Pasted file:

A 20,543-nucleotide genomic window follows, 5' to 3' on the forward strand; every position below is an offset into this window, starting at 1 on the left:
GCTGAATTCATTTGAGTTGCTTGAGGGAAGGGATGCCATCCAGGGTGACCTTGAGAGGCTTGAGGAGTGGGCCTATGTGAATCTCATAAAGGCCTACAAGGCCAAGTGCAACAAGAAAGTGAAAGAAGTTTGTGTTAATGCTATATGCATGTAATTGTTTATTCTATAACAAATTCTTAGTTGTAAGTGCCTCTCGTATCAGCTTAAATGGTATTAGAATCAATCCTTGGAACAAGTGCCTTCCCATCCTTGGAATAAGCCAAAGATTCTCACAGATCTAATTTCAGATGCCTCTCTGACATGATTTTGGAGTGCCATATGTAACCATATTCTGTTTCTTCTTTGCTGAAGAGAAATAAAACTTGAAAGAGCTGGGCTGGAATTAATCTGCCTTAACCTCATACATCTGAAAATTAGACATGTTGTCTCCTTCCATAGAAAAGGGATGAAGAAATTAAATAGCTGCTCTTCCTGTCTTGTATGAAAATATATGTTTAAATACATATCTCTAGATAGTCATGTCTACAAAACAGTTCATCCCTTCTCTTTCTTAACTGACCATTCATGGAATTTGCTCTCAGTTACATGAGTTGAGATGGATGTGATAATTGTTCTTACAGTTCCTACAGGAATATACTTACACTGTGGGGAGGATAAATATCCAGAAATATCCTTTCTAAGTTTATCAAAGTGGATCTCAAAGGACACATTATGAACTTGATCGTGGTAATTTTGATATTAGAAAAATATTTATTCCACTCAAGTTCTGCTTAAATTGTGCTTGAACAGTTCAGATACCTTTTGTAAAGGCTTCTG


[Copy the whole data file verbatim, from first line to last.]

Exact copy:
A 20,543-nucleotide genomic window follows, 5' to 3' on the forward strand; every position below is an offset into this window, starting at 1 on the left:
GCTGAATTCATTTGAGTTGCTTGAGGGAAGGGATGCCATCCAGGGTGACCTTGAGAGGCTTGAGGAGTGGGCCTATGTGAATCTCATAAAGGCCTACAAGGCCAAGTGCAACAAGAAAGTGAAAGAAGTTTGTGTTAATGCTATATGCATGTAATTGTTTATTCTATAACAAATTCTTAGTTGTAAGTGCCTCTCGTATCAGCTTAAATGGTATTAGAATCAATCCTTGGAACAAGTGCCTTCCCATCCTTGGAATAAGCCAAAGATTCTCACAGATCTAATTTCAGATGCCTCTCTGACATGATTTTGGAGTGCCATATGTAACCATATTCTGTTTCTTCTTTGCTGAAGAGAAATAAAACTTGAAAGAGCTGGGCTGGAATTAATCTGCCTTAACCTCATACATCTGAAAATTAGACATGTTGTCTCCTTCCATAGAAAAGGGATGAAGAAATTAAATAGCTGCTCTTCCTGTCTTGTATGAAAATATATGTTTAAATACATATCTCTAGATAGTCATGTCTACAAAACAGTTCATCCCTTCTCTTTCTTAACTGACCATTCATGGAATTTGCTCTCAGTTACATGAGTTGAGATGGATGTGATAATTGTTCTTACAGTTCCTACAGGAATATACTTACACTGTGGGGAGGATAAATATCCAGAAATATCCTTTCTAAGTTTATCAAAGTGGATCTCAAAGGACACATTATGAACTTGATCGTGGTAATTTTGATATTAGAAAAATATTTATTCCACTCAAGTTCTGCTTAAATTGTGCTTGAACAGTTCAGATACCTTTTGTAAAGGCTTCTG